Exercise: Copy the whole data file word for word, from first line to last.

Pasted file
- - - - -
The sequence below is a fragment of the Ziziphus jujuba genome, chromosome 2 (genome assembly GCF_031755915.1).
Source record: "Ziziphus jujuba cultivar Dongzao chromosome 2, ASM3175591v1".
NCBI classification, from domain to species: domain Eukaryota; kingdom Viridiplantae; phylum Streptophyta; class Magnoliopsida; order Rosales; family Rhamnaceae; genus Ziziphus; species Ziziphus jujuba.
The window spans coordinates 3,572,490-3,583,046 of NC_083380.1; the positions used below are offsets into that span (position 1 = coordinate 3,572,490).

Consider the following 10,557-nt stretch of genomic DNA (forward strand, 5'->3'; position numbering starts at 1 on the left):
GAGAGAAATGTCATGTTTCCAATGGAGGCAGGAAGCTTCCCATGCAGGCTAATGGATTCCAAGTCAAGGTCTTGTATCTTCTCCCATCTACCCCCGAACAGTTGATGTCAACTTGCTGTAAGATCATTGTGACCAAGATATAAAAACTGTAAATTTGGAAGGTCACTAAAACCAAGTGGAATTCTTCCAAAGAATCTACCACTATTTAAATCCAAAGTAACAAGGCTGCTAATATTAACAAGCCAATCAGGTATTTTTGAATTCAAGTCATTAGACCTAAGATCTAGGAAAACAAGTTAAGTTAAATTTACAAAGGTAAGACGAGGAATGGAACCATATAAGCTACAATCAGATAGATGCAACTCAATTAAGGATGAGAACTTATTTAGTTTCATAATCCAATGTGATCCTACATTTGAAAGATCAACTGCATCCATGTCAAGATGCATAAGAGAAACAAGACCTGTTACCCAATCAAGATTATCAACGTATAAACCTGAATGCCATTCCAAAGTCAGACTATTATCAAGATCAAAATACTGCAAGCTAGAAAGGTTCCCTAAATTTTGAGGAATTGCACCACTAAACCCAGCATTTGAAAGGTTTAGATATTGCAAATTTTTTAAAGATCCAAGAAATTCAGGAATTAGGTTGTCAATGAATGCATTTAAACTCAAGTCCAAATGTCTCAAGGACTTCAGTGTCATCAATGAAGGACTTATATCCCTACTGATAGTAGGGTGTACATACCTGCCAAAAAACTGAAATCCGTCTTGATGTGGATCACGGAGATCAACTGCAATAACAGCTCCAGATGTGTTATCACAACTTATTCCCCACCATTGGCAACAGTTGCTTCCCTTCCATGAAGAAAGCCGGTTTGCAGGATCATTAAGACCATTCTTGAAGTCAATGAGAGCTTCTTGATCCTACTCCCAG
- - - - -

The sequence below is a fragment of the Ziziphus jujuba genome, chromosome 2 (genome assembly GCF_031755915.1).
Source record: "Ziziphus jujuba cultivar Dongzao chromosome 2, ASM3175591v1".
NCBI classification, from domain to species: domain Eukaryota; kingdom Viridiplantae; phylum Streptophyta; class Magnoliopsida; order Rosales; family Rhamnaceae; genus Ziziphus; species Ziziphus jujuba.
The window spans coordinates 3,572,490-3,583,046 of NC_083380.1; the positions used below are offsets into that span (position 1 = coordinate 3,572,490).

Consider the following 10,557-nt stretch of genomic DNA (forward strand, 5'->3'; position numbering starts at 1 on the left):
GAGAGAAATGTCATGTTTCCAATGGAGGCAGGAAGCTTCCCATGCAGGCTAATGGATTCCAAGTCAAGGTCTTGTATCTTCTCCCATCTACCCCCGAACAGTTGATGTCAACTTGCTGTAAGATCATTGTGACCAAGATATAAAAACTGTAAATTTGGAAGGTCACTAAAACCAAGTGGAATTCTTCCAAAGAATCTACCACTATTTAAATCCAAAGTAACAAGGCTGCTAATATTAACAAGCCAATCAGGTATTTTTGAATTCAAGTCATTAGACCTAAGATCTAGGAAAACAAGTTAAGTTAAATTTACAAAGGTAAGACGAGGAATGGAACCATATAAGCTACAATCAGATAGATGCAACTCAATTAAGGATGAGAACTTATTTAGTTTCATAATCCAATGTGATCCTACATTTGAAAGATCAACTGCATCCATGTCAAGATGCATAAGAGAAACAAGACCTGTTACCCAATCAAGATTATCAACGTATAAACCTGAATGCCATTCCAAAGTCAGACTATTATCAAGATCAAAATACTGCAAGCTAGAAAGGTTCCCTAAATTTTGAGGAATTGCACCACTAAACCCAGCATTTGAAAGGTTTAGATATTGCAAATTTTTTAAAGATCCAAGAAATTCAGGAATTAGGTTGTCAATGAATGCATTTAAACTCAAGTCCAAATGTCTCAAGGACTTCAGTGTCATCAATGAAGGACTTATATCCCTACTGATAGTAGGGTGTACATACCTGCCAAAAAACTGAAATCCGTCTTGATGTGGATCACGGAGATCAACTGCAATAACAGCTCCAGATGTGTTATCACAACTTATTCCCCACCATTGGCAACAGTTGCTTCCCTTCCATGAAGAAAGCCGGTTTGCAGGATCATTAAGACCATTCTTGAAGTCAATGAGAGCTTCTTGATCCTACTCCCAG